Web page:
From Quito to Ushuaia by bicycle

Recently, an international group in South America cycled 11,000 kilometres from Quito in the middle of the world to Ushuaia in the far south of Argentina.

Traverse the continent from north to south

It is a unique journey, which took around four months and led some twenty cyclists from all over the world to cross the continent from north to south, on unfrequented roads, through landscapes that many of them could never have imagined.
Dutch, Belgians, Irish, Canadians and even a Czech at some point answered the online call from Rob van der Geest and Wilbert Bonnét of the Bike Dreams group to go on the trip. One of those who also responded to this call was the Peruvian-Dutch Susana Montesinos Tubée.

"For a group of 20 cyclists doing this kind of trip you need a lot of support; that's why they needed a nurse, a mechanic, two cooks and a translator, and that translator was me," says Montesinos.
Born in Arequipa to a Dutch mother and Peruvian father, the journalist and ethnohistorian scholar already knew the interior of Peru from previous trips. This, combined with her knowledge of both Spanish and Dutch, made her the ideal travel companion.
bicycle

The appeal of the Andes


"The Andean geography is very varied, not all roads are asphalted, we find all kinds of nature, diverse cultures; characteristics that make the Andes interesting," says Montesinos, and which, according to her, mainly motivated the Bike Dreams boys to choose this route.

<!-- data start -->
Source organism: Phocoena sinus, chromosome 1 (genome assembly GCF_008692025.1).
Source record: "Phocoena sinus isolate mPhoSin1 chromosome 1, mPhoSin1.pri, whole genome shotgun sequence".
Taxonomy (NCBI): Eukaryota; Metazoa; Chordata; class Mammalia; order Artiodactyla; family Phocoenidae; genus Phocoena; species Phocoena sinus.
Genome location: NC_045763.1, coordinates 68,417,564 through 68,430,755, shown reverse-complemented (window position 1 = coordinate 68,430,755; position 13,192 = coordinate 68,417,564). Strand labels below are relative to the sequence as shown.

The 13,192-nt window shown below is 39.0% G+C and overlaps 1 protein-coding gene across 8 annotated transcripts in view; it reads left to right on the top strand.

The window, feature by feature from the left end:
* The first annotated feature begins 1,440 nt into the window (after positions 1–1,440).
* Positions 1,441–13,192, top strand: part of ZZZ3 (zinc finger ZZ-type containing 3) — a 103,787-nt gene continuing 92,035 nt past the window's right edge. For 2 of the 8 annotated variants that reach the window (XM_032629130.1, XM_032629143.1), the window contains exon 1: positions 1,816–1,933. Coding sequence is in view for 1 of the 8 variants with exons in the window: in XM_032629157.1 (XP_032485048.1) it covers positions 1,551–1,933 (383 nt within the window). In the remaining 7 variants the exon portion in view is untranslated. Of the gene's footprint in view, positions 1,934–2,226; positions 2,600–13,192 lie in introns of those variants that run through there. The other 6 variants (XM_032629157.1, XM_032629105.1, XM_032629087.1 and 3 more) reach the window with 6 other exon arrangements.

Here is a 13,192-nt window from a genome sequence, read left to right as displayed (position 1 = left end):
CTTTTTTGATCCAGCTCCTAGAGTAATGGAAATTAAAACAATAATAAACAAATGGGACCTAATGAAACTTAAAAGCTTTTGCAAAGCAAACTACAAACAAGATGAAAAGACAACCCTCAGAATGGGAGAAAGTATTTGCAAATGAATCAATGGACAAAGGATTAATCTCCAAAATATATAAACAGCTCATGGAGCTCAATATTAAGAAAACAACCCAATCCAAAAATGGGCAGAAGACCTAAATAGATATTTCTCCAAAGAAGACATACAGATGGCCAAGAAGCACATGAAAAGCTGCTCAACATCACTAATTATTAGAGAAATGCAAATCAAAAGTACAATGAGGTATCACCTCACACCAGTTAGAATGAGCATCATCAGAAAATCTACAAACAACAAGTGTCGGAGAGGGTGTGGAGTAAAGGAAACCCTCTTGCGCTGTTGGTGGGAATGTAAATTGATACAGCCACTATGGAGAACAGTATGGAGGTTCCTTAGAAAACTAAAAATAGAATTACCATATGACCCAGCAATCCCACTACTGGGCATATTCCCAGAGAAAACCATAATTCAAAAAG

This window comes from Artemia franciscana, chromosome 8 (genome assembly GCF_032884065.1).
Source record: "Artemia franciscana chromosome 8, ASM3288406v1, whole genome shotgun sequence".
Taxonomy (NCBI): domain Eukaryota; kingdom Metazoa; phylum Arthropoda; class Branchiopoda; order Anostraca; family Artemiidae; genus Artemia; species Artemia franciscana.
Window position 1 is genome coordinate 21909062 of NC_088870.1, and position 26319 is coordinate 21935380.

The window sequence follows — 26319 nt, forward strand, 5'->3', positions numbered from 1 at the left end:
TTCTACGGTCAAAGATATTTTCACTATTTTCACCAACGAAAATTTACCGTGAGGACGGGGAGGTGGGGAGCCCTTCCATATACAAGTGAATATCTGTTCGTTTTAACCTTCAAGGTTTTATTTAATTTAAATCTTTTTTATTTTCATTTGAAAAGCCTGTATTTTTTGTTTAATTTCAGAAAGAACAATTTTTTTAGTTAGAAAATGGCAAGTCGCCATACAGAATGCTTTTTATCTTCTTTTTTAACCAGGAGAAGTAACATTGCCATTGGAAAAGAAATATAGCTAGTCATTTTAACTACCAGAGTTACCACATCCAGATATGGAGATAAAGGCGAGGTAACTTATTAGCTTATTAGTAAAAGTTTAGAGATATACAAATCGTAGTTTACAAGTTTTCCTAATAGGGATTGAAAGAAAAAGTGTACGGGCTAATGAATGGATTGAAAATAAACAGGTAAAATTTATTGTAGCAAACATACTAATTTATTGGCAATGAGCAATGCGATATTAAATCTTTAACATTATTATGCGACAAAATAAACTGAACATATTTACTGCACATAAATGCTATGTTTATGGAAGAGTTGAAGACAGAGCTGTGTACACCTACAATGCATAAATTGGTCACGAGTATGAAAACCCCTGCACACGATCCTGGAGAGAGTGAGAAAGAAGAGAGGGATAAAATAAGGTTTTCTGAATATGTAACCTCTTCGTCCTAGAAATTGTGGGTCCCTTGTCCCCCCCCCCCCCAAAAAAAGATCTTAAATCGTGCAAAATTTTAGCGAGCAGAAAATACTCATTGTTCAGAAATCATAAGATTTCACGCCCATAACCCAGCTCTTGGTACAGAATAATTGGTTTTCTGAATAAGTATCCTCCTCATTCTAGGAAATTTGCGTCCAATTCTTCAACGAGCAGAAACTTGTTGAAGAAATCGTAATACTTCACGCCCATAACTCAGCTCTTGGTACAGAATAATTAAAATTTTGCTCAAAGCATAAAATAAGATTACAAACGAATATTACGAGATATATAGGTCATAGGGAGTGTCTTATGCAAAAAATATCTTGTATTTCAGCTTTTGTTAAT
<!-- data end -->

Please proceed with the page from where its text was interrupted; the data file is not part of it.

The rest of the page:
They started the trip on 8 August and finished it on 14 December, cycling daily distances of approximately 100 kilometres. "Only then do you realise the immensity of the Andes," he says.
In Peru, the cyclists were most impressed by the altitude of the Andes and the variety of ecological zones. "One day they were climbing a mountain and the next day they were descending it.
In Bolivia, they were impressed by the magical solitude of the altiplano. In the Salar de Uyuni you get the feeling that nature is so huge and you are so small," he says.

Anecdotes and accidents

Interestingly, none of the cyclists suffered from altitude sickness, known as 'soroche'. Montesinos attributes this to the fact that the cyclists gradually climbed the mountains. "After all, human beings adapt easily to different environments," he adds.
The Arequipa native also says that few were spared stomach ailments and, in the worst cases, there were accidents. "There were several broken collarbones and, at one point, a cyclist was bitten by a dog.
The adventure does not end in Argentina, Montesinos confirms. On 6 September, the Bike Dreams group will start a journey between Paris and Dakar. A distance of 7,000 kilometres that the cyclists hope to complete in 10 weeks. And next year they plan to return to South America.
Source; Anna Karina Rosales

{"email":"Email address invalid","url":"Website address invalid","required":"Required field missing"}
>